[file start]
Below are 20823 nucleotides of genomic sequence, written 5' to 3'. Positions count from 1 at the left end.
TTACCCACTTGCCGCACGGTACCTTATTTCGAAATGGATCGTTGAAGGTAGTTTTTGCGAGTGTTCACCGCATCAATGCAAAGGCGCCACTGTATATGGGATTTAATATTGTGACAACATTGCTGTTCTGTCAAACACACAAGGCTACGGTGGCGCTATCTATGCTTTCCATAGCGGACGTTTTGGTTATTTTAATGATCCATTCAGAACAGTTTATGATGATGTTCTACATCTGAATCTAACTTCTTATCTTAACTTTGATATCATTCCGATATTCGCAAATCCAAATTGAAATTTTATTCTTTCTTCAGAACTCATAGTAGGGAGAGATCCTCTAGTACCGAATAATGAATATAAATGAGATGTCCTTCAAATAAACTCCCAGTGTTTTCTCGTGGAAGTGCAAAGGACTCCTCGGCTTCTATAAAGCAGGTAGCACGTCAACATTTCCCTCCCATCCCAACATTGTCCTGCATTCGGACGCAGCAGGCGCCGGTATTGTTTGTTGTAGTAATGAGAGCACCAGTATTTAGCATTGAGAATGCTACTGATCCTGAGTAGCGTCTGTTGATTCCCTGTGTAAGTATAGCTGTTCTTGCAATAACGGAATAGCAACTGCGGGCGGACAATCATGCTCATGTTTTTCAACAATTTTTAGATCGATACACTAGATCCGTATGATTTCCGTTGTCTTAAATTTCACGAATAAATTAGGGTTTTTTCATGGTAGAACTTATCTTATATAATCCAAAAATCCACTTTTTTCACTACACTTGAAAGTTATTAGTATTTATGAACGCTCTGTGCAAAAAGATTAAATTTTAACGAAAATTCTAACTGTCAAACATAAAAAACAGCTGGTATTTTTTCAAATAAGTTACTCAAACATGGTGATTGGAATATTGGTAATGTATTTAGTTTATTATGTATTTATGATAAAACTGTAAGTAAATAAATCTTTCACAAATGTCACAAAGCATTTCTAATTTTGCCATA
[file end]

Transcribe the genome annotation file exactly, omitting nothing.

Below are 20823 nucleotides of genomic sequence, written 5' to 3'. Positions count from 1 at the left end.
TTACCCACTTGCCGCACGGTACCTTATTTCGAAATGGATCGTTGAAGGTAGTTTTTGCGAGTGTTCACCGCATCAATGCAAAGGCGCCACTGTATATGGGATTTAATATTGTGACAACATTGCTGTTCTGTCAAACACACAAGGCTACGGTGGCGCTATCTATGCTTTCCATAGCGGACGTTTTGGTTATTTTAATGATCCATTCAGAACAGTTTATGATGATGTTCTACATCTGAATCTAACTTCTTATCTTAACTTTGATATCATTCCGATATTCGCAAATCCAAATTGAAATTTTATTCTTTCTTCAGAACTCATAGTAGGGAGAGATCCTCTAGTACCGAATAATGAATATAAATGAGATGTCCTTCAAATAAACTCCCAGTGTTTTCTCGTGGAAGTGCAAAGGACTCCTCGGCTTCTATAAAGCAGGTAGCACGTCAACATTTCCCTCCCATCCCAACATTGTCCTGCATTCGGACGCAGCAGGCGCCGGTATTGTTTGTTGTAGTAATGAGAGCACCAGTATTTAGCATTGAGAATGCTACTGATCCTGAGTAGCGTCTGTTGATTCCCTGTGTAAGTATAGCTGTTCTTGCAATAACGGAATAGCAACTGCGGGCGGACAATCATGCTCATGTTTTTCAACAATTTTTAGATCGATACACTAGATCCGTATGATTTCCGTTGTCTTAAATTTCACGAATAAATTAGGGTTTTTTCATGGTAGAACTTATCTTATATAATCCAAAAATCCACTTTTTTCACTACACTTGAAAGTTATTAGTATTTATGAACGCTCTGTGCAAAAAGATTAAATTTTAACGAAAATTCTAACTGTCAAACATAAAAAACAGCTGGTATTTTTTCAAATAAGTTACTCAAACATGGTGATTGGAATATTGGTAATGTATTTAGTTTATTATGTATTTATGATAAAACTGTAAGTAAATAAATCTTTCACAAATGTCACAAAGCATTTCTAATTTTGCCATA